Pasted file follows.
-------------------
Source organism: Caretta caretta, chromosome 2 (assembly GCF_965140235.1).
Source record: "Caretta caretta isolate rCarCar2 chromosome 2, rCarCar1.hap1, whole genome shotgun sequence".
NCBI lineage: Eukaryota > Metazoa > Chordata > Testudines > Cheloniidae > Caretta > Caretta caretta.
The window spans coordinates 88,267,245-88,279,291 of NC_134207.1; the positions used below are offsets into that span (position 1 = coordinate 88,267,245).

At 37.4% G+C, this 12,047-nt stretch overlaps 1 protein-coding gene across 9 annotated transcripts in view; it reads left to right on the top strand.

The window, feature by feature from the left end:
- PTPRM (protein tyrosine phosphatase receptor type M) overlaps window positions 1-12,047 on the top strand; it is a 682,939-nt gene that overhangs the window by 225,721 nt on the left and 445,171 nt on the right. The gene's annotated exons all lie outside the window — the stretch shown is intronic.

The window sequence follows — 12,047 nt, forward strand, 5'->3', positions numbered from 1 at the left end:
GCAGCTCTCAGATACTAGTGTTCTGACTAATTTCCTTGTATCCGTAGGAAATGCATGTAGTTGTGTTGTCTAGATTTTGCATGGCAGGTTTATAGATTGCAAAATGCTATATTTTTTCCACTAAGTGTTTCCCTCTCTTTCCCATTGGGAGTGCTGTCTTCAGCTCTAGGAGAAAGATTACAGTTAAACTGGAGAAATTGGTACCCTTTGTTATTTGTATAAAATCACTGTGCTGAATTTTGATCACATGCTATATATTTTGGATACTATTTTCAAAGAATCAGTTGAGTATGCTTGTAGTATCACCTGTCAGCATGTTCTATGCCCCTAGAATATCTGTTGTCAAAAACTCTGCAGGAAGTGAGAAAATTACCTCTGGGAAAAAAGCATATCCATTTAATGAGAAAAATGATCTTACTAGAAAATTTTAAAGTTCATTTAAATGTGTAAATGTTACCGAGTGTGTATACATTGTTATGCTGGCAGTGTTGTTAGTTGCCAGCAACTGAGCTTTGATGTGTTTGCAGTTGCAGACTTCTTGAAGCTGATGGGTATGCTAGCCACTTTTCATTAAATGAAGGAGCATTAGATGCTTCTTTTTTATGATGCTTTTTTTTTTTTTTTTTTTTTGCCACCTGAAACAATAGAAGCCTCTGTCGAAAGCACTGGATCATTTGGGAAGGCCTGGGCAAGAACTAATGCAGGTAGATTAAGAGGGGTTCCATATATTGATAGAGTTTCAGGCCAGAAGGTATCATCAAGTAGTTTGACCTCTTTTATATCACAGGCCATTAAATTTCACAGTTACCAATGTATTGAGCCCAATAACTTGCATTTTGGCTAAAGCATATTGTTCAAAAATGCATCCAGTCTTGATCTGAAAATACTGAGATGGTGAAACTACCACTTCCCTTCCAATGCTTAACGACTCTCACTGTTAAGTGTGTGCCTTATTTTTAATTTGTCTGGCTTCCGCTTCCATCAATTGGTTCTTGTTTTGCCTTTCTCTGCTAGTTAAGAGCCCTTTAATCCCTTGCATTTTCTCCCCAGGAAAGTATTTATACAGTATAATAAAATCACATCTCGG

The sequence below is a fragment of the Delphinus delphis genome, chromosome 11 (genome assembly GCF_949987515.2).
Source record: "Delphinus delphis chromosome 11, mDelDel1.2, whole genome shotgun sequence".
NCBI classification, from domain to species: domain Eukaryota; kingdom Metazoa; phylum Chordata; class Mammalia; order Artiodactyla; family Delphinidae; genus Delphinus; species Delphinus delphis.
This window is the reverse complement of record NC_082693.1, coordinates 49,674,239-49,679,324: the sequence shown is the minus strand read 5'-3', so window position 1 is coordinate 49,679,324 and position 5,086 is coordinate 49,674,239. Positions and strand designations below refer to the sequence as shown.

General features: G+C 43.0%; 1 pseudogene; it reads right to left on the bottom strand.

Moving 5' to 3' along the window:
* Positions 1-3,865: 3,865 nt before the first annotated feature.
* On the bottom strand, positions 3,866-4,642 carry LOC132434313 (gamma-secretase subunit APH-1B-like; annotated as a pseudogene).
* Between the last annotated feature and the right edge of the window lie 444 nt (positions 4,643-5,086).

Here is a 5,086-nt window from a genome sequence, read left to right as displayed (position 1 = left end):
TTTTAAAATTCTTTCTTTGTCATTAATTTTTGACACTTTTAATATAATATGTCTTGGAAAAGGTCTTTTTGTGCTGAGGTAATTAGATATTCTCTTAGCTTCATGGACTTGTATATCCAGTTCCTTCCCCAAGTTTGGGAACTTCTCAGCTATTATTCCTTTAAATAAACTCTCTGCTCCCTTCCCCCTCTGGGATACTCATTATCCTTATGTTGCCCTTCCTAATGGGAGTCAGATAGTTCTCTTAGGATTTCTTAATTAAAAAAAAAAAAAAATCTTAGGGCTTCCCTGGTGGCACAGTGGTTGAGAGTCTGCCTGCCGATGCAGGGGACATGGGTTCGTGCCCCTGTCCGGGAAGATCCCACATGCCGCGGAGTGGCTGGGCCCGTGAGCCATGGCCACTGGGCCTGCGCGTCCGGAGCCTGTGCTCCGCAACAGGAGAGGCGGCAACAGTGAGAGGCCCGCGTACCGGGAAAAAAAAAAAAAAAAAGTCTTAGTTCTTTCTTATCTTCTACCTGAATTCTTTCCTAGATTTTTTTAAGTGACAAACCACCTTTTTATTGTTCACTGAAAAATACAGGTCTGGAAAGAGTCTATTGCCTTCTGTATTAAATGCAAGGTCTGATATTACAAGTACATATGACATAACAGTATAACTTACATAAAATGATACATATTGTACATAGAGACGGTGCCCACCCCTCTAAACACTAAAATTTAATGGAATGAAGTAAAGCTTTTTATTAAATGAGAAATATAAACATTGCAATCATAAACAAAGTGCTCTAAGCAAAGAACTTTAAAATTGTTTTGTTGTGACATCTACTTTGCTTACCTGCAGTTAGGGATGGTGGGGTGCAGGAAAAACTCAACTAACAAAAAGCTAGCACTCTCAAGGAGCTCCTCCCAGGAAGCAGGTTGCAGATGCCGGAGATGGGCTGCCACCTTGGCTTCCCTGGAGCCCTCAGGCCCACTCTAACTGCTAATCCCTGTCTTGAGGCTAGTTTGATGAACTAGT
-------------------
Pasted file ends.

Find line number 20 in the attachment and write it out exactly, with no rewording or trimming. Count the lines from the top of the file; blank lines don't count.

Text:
TTTTAAAATTCTTTCTTTGTCATTAATTTTTGACACTTTTAATATAATATGTCTTGGAAAAGGTCTTTTTGTGCTGAGGTAATTAGATATTCTCTTAGCTTCATGGACTTGTATATCCAGTTCCTTCCCCAAGTTTGGGAACTTCTCAGCTATTATTCCTTTAAATAAACTCTCTGCTCCCTTCCCCCTCTGGGATACTCATTATCCTTATGTTGCCCTTCCTAATGGGAGTCAGATAGTTCTCTTAGGATTTCTTAATTAAAAAAAAAAAAAAATCTTAGGGCTTCCCTGGTGGCACAGTGGTTGAGAGTCTGCCTGCCGATGCAGGGGACATGGGTTCGTGCCCCTGTCCGGGAAGATCCCACATGCCGCGGAGTGGCTGGGCCCGTGAGCCATGGCCACTGGGCCTGCGCGTCCGGAGCCTGTGCTCCGCAACAGGAGAGGCGGCAACAGTGAGAGGCCCGCGTACCGGGAAAAAAAAAAAAAAAAAGTCTTAGTTCTTTCTTATCTTCTACCTGAATTCTTTCCTAGATTTTTTTAAGTGACAAACCACCTTTTTATTGTTCACTGAAAAATACAGGTCTGGAAAGAGTCTATTGCCTTCTGTATTAAATGCAAGGTCTGATATTACAAGTACATATGACATAACAGTATAACTTACATAAAATGATACATATTGTACATAGAGACGGTGCCCACCCCTCTAAACACTAAAATTTAATGGAATGAAGTAAAGCTTTTTATTAAATGAGAAATATAAACATTGCAATCATAAACAAAGTGCTCTAAGCAAAGAACTTTAAAATTGTTTTGTTGTGACATCTACTTTGCTTACCTGCAGTTAGGGATGGTGGGGTGCAGGAAAAACTCAACTAACAAAAAGCTAGCACTCTCAAGGAGCTCCTCCCAGGAAGCAGGTTGCAGATGCCGGAGATGGGCTGCCACCTTGGCTTCCCTGGAGCCCTCAGGCCCACTCTAACTGCTAATCCCTGTCTTGAGGCTAGTTTGATGAACTAGT